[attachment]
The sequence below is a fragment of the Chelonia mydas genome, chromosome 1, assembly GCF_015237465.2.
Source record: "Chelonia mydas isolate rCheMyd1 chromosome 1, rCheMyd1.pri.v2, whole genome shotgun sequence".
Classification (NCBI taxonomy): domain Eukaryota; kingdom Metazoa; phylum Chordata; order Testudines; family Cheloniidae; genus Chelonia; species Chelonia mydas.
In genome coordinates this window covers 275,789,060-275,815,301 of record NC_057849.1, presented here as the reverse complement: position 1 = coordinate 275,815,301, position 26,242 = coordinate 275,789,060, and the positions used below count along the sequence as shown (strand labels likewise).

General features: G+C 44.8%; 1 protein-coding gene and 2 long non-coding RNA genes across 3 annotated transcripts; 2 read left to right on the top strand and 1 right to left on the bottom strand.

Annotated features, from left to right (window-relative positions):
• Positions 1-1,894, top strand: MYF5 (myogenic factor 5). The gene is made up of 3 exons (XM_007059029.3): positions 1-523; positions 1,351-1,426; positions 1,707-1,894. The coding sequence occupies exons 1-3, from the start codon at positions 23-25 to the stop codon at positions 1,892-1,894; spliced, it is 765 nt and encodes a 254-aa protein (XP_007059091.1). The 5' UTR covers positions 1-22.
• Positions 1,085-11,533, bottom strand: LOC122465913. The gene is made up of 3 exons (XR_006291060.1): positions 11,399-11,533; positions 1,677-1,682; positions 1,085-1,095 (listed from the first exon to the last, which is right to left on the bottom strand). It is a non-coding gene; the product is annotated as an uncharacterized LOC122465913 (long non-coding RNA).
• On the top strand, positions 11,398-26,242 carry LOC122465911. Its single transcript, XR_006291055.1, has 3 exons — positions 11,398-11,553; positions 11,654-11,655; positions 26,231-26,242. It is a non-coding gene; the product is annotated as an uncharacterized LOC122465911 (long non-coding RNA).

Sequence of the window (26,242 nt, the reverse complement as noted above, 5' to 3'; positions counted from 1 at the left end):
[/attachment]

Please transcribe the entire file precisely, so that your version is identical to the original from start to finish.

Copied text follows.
The sequence below is a fragment of the Chelonia mydas genome, chromosome 1, assembly GCF_015237465.2.
Source record: "Chelonia mydas isolate rCheMyd1 chromosome 1, rCheMyd1.pri.v2, whole genome shotgun sequence".
Classification (NCBI taxonomy): domain Eukaryota; kingdom Metazoa; phylum Chordata; order Testudines; family Cheloniidae; genus Chelonia; species Chelonia mydas.
In genome coordinates this window covers 275,789,060-275,815,301 of record NC_057849.1, presented here as the reverse complement: position 1 = coordinate 275,815,301, position 26,242 = coordinate 275,789,060, and the positions used below count along the sequence as shown (strand labels likewise).

General features: G+C 44.8%; 1 protein-coding gene and 2 long non-coding RNA genes across 3 annotated transcripts; 2 read left to right on the top strand and 1 right to left on the bottom strand.

Annotated features, from left to right (window-relative positions):
• Positions 1-1,894, top strand: MYF5 (myogenic factor 5). The gene is made up of 3 exons (XM_007059029.3): positions 1-523; positions 1,351-1,426; positions 1,707-1,894. The coding sequence occupies exons 1-3, from the start codon at positions 23-25 to the stop codon at positions 1,892-1,894; spliced, it is 765 nt and encodes a 254-aa protein (XP_007059091.1). The 5' UTR covers positions 1-22.
• Positions 1,085-11,533, bottom strand: LOC122465913. The gene is made up of 3 exons (XR_006291060.1): positions 11,399-11,533; positions 1,677-1,682; positions 1,085-1,095 (listed from the first exon to the last, which is right to left on the bottom strand). It is a non-coding gene; the product is annotated as an uncharacterized LOC122465913 (long non-coding RNA).
• On the top strand, positions 11,398-26,242 carry LOC122465911. Its single transcript, XR_006291055.1, has 3 exons — positions 11,398-11,553; positions 11,654-11,655; positions 26,231-26,242. It is a non-coding gene; the product is annotated as an uncharacterized LOC122465911 (long non-coding RNA).

Sequence of the window (26,242 nt, the reverse complement as noted above, 5' to 3'; positions counted from 1 at the left end):